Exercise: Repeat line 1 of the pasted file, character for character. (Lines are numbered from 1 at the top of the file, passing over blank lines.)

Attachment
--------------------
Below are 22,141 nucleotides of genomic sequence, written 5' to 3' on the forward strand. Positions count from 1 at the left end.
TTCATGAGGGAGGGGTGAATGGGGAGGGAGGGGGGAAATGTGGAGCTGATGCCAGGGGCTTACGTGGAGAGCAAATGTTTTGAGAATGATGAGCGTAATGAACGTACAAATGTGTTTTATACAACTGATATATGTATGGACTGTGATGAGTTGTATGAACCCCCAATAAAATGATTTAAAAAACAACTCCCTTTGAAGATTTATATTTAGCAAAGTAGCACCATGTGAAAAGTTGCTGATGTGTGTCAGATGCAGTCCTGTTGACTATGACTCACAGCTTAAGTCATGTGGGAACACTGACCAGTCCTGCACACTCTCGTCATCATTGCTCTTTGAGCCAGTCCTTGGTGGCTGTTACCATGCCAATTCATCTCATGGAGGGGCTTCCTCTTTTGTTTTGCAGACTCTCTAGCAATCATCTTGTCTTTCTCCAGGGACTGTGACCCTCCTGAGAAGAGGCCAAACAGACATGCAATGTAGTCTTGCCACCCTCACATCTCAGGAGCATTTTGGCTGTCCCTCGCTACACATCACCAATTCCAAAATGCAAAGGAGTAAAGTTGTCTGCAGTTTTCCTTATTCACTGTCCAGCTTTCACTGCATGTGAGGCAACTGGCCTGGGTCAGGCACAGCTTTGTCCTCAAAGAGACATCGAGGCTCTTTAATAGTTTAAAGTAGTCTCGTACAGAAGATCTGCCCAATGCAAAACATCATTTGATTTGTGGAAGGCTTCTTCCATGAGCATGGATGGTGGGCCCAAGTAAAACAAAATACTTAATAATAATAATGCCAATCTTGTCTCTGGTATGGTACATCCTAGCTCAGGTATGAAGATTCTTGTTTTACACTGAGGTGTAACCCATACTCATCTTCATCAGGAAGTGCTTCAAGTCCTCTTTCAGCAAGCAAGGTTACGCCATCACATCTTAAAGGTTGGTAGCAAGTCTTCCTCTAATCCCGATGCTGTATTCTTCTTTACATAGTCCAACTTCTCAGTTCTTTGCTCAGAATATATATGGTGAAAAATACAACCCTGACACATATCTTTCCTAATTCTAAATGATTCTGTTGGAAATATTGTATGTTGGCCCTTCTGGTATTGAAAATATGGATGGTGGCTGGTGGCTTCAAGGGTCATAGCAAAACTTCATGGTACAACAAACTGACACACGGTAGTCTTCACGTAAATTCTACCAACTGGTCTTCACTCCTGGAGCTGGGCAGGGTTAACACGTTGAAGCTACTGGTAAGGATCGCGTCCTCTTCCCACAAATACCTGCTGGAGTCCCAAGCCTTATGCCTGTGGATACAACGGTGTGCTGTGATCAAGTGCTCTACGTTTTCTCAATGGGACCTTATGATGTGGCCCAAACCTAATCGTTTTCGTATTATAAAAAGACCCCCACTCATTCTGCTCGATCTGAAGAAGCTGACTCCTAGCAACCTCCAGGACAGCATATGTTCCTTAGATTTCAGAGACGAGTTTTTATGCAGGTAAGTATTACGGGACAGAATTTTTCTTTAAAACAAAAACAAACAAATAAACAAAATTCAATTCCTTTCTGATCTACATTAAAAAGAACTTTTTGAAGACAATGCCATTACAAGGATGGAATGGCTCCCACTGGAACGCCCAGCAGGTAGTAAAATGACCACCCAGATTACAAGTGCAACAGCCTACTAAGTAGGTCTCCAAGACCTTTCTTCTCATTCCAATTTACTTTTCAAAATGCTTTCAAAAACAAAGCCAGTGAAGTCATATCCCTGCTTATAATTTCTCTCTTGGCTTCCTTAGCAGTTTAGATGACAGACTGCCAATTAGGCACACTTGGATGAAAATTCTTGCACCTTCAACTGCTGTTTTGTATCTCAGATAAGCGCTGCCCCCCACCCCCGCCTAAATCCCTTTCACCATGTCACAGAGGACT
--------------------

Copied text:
Below are 22,141 nucleotides of genomic sequence, written 5' to 3' on the forward strand. Positions count from 1 at the left end.